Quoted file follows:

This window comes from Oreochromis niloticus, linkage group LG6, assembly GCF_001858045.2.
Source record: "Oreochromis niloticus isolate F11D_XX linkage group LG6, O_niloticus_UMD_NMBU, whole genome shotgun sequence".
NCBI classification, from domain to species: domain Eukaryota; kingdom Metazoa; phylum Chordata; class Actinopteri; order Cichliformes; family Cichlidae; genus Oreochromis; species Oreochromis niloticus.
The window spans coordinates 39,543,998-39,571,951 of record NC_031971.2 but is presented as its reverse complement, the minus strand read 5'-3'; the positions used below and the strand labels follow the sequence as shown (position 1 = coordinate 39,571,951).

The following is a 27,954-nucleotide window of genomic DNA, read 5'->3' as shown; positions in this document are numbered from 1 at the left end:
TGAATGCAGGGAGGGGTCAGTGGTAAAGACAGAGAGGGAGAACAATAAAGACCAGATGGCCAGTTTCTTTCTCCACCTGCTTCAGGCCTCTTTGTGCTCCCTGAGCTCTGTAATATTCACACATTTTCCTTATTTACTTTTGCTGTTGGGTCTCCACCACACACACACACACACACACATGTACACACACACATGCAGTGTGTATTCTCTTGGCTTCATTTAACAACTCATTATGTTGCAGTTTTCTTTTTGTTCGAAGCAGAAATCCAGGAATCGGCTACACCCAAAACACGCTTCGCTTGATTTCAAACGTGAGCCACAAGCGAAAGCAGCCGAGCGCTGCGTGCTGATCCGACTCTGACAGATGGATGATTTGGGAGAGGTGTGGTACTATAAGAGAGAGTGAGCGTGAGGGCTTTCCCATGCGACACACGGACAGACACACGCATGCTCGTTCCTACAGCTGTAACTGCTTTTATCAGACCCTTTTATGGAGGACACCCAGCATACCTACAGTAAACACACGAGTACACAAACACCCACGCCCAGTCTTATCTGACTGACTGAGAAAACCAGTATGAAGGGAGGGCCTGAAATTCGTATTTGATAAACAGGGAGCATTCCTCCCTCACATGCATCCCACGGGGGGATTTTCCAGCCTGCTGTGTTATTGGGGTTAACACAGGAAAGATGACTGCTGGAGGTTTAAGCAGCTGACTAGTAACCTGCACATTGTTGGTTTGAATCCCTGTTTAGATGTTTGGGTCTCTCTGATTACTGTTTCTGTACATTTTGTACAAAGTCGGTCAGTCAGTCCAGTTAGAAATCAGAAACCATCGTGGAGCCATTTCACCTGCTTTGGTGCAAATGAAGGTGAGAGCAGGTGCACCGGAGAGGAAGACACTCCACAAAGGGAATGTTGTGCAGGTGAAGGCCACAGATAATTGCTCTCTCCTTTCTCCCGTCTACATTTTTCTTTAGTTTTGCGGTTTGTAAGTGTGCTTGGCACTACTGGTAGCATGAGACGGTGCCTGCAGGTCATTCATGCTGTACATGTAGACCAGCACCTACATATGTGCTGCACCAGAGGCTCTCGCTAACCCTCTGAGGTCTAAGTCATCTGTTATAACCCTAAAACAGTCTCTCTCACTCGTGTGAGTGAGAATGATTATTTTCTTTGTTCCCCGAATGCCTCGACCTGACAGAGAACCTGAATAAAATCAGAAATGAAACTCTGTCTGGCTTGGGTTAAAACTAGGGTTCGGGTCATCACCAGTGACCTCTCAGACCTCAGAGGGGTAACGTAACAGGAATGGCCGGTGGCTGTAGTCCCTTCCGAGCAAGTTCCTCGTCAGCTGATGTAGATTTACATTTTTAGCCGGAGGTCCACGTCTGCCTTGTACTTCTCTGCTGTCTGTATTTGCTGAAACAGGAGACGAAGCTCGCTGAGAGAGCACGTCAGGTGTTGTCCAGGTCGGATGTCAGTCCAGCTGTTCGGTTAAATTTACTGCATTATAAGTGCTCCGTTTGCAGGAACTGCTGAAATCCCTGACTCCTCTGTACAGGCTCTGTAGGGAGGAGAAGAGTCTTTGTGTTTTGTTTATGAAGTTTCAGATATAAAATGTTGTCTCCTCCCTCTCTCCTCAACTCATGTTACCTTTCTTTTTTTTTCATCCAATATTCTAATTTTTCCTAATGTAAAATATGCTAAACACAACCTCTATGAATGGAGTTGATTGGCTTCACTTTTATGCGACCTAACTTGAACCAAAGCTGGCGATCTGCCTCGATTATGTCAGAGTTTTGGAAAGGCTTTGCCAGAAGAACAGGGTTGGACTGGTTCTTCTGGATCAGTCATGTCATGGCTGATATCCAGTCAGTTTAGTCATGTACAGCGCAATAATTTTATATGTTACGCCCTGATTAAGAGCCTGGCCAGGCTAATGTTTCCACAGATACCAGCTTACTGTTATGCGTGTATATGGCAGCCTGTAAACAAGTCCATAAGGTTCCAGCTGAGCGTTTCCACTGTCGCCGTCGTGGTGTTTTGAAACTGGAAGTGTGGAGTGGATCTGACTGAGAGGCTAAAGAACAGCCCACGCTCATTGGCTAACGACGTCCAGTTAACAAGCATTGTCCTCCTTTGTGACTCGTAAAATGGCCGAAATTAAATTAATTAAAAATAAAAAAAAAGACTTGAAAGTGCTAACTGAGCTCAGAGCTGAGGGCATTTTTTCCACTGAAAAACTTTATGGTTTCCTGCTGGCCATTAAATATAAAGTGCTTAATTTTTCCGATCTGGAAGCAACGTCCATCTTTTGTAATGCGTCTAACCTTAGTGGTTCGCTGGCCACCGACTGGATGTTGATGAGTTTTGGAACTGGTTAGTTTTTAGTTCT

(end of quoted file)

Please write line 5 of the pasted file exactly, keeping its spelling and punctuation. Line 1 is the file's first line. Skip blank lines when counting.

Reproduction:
The following is a 27,954-nucleotide window of genomic DNA, read 5'->3' as shown; positions in this document are numbered from 1 at the left end: